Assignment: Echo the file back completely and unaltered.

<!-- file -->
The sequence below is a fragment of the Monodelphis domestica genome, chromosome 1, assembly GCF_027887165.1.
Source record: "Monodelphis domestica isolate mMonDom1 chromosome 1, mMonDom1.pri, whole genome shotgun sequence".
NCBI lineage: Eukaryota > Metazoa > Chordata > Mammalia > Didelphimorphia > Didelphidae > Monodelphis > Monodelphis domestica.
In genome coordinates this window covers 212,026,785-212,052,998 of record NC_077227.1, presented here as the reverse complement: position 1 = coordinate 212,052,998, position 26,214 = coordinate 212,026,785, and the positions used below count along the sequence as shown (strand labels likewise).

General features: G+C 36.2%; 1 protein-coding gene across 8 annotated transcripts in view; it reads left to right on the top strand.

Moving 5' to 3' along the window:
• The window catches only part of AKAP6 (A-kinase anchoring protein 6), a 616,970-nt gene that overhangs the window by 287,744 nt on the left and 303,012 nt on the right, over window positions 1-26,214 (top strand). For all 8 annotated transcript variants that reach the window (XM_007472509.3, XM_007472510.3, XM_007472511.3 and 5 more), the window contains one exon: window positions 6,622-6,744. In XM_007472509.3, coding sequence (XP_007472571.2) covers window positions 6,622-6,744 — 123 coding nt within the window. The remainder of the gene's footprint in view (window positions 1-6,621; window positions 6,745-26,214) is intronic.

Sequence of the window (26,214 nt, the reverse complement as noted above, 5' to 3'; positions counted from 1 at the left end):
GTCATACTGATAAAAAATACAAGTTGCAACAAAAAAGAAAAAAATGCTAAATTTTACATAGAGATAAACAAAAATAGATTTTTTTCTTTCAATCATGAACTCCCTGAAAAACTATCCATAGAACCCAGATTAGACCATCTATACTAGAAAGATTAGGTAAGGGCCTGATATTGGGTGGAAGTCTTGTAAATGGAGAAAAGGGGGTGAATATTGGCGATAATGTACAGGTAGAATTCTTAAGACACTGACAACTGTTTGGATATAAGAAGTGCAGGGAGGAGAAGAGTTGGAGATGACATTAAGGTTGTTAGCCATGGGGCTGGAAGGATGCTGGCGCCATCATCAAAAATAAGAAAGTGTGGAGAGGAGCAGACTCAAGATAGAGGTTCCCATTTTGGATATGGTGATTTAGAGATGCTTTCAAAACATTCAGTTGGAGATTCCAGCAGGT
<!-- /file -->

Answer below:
The sequence below is a fragment of the Monodelphis domestica genome, chromosome 1, assembly GCF_027887165.1.
Source record: "Monodelphis domestica isolate mMonDom1 chromosome 1, mMonDom1.pri, whole genome shotgun sequence".
NCBI lineage: Eukaryota > Metazoa > Chordata > Mammalia > Didelphimorphia > Didelphidae > Monodelphis > Monodelphis domestica.
In genome coordinates this window covers 212,026,785-212,052,998 of record NC_077227.1, presented here as the reverse complement: position 1 = coordinate 212,052,998, position 26,214 = coordinate 212,026,785, and the positions used below count along the sequence as shown (strand labels likewise).

General features: G+C 36.2%; 1 protein-coding gene across 8 annotated transcripts in view; it reads left to right on the top strand.

Moving 5' to 3' along the window:
• The window catches only part of AKAP6 (A-kinase anchoring protein 6), a 616,970-nt gene that overhangs the window by 287,744 nt on the left and 303,012 nt on the right, over window positions 1-26,214 (top strand). For all 8 annotated transcript variants that reach the window (XM_007472509.3, XM_007472510.3, XM_007472511.3 and 5 more), the window contains one exon: window positions 6,622-6,744. In XM_007472509.3, coding sequence (XP_007472571.2) covers window positions 6,622-6,744 — 123 coding nt within the window. The remainder of the gene's footprint in view (window positions 1-6,621; window positions 6,745-26,214) is intronic.

Sequence of the window (26,214 nt, the reverse complement as noted above, 5' to 3'; positions counted from 1 at the left end):
GTCATACTGATAAAAAATACAAGTTGCAACAAAAAAGAAAAAAATGCTAAATTTTACATAGAGATAAACAAAAATAGATTTTTTTCTTTCAATCATGAACTCCCTGAAAAACTATCCATAGAACCCAGATTAGACCATCTATACTAGAAAGATTAGGTAAGGGCCTGATATTGGGTGGAAGTCTTGTAAATGGAGAAAAGGGGGTGAATATTGGCGATAATGTACAGGTAGAATTCTTAAGACACTGACAACTGTTTGGATATAAGAAGTGCAGGGAGGAGAAGAGTTGGAGATGACATTAAGGTTGTTAGCCATGGGGCTGGAAGGATGCTGGCGCCATCATCAAAAATAAGAAAGTGTGGAGAGGAGCAGACTCAAGATAGAGGTTCCCATTTTGGATATGGTGATTTAGAGATGCTTTCAAAACATTCAGTTGGAGATTCCAGCAGGT